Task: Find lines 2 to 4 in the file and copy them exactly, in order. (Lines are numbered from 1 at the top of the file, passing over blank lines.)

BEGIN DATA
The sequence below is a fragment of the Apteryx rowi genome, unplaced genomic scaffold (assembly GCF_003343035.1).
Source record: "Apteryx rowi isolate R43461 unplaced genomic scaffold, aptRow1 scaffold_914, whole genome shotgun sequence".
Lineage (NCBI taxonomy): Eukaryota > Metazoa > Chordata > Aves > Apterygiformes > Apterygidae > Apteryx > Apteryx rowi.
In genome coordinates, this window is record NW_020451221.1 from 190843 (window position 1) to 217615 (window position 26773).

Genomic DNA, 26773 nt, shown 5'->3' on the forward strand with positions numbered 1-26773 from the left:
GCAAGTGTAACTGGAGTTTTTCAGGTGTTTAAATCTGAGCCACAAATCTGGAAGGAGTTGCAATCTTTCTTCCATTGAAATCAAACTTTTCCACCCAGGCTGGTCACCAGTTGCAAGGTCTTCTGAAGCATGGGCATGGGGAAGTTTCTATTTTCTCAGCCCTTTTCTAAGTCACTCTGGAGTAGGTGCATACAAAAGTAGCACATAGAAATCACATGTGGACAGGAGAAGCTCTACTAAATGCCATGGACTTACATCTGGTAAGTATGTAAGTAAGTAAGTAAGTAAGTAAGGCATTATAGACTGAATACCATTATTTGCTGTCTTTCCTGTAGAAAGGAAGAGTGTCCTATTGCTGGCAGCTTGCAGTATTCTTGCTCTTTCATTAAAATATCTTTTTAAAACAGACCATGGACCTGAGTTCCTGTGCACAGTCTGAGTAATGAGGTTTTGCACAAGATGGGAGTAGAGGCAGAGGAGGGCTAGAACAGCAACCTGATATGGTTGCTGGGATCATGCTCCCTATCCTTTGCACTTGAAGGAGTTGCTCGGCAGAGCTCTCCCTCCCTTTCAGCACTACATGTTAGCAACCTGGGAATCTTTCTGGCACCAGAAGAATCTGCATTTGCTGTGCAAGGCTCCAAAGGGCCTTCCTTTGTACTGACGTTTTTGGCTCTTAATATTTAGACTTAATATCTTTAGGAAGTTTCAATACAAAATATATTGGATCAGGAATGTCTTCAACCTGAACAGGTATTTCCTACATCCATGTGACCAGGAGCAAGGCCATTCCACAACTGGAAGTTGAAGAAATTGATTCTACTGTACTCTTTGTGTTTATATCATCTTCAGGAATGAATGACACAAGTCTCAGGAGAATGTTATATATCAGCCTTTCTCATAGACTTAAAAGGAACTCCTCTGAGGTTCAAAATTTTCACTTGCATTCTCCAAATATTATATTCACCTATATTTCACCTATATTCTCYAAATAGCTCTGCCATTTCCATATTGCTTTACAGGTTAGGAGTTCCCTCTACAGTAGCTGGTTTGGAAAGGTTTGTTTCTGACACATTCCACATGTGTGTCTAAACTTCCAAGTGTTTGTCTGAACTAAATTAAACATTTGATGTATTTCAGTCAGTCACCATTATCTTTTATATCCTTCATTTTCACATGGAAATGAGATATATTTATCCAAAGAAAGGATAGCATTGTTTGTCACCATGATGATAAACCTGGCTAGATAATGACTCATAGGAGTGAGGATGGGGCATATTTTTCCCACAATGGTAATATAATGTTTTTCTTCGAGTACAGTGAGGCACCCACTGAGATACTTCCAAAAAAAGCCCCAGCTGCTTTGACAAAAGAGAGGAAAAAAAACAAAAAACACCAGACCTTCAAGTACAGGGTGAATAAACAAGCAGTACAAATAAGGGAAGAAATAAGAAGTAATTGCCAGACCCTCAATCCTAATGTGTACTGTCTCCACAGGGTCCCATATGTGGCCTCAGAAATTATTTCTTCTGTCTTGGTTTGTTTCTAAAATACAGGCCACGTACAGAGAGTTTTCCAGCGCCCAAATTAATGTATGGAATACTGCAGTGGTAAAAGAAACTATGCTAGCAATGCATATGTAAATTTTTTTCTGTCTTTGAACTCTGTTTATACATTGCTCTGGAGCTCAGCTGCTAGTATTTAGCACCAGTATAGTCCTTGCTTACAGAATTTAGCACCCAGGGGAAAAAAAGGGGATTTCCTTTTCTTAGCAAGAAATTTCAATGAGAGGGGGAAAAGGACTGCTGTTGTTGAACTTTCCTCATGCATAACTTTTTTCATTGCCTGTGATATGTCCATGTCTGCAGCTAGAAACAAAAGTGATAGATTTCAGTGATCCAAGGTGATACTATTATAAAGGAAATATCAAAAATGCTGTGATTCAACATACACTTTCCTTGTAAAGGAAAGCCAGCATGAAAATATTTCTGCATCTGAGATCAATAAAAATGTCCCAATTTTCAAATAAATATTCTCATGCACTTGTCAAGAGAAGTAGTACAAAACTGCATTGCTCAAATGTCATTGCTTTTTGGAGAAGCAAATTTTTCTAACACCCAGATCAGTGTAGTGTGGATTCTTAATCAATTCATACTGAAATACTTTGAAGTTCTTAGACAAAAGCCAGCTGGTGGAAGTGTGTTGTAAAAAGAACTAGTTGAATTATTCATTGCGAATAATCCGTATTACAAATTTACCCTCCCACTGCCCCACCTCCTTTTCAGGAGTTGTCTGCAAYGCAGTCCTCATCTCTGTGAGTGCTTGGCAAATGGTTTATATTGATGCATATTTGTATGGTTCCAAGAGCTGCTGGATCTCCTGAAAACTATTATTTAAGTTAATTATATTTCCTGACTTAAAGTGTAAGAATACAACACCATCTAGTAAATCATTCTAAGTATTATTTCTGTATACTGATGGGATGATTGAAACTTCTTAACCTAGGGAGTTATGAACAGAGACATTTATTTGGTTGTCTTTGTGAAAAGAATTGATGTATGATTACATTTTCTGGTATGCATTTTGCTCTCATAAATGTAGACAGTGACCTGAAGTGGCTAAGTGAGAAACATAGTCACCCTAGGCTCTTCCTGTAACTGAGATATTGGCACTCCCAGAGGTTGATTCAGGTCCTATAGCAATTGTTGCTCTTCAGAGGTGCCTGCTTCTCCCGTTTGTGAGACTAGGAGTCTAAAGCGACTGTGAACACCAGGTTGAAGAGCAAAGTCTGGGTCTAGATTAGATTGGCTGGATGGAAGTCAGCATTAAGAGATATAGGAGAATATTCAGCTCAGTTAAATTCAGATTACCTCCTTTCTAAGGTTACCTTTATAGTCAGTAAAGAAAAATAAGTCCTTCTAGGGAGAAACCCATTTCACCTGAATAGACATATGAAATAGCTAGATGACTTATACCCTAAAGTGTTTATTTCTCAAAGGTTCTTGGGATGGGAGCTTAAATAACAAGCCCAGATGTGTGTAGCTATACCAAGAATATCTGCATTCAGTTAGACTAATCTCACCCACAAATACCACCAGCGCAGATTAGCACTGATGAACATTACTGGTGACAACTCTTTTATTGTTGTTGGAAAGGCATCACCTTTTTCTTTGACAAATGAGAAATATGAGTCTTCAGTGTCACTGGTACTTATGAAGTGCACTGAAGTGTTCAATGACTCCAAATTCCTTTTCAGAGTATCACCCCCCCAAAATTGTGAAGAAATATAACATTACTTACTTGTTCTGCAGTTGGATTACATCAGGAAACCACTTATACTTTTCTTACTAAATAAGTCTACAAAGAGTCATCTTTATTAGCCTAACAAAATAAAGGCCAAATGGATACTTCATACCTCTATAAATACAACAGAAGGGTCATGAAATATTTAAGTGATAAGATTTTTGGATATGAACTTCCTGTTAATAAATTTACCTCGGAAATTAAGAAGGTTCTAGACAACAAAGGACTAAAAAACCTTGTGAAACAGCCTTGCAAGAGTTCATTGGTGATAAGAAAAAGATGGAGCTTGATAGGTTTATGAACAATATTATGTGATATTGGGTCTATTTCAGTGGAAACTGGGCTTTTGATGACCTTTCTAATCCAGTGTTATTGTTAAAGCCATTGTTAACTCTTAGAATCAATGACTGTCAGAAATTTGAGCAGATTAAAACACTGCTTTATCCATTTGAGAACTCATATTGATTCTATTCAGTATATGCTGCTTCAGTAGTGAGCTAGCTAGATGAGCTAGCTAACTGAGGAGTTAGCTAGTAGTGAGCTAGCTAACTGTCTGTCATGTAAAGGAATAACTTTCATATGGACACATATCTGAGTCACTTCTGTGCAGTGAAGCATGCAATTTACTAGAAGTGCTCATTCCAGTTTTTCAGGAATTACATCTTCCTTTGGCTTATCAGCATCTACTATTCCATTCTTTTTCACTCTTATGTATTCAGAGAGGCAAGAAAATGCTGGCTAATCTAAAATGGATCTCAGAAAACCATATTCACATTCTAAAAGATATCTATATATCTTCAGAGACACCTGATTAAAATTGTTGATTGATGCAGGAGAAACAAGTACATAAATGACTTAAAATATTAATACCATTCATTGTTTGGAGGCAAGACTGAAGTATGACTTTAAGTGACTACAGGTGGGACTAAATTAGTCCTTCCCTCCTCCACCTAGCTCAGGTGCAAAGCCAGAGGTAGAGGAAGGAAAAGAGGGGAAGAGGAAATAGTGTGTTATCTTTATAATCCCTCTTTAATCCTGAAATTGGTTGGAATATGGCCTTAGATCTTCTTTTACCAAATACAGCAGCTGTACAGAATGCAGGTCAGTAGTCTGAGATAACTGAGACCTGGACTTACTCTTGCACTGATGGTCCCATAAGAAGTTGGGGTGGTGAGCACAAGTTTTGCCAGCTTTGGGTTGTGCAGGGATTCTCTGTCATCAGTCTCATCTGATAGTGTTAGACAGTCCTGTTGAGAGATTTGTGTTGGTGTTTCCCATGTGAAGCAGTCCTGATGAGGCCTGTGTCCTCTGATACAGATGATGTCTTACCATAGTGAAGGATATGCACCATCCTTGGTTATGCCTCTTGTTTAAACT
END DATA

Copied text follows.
Source record: "Apteryx rowi isolate R43461 unplaced genomic scaffold, aptRow1 scaffold_914, whole genome shotgun sequence".
Lineage (NCBI taxonomy): Eukaryota > Metazoa > Chordata > Aves > Apterygiformes > Apterygidae > Apteryx > Apteryx rowi.
In genome coordinates, this window is record NW_020451221.1 from 190843 (window position 1) to 217615 (window position 26773).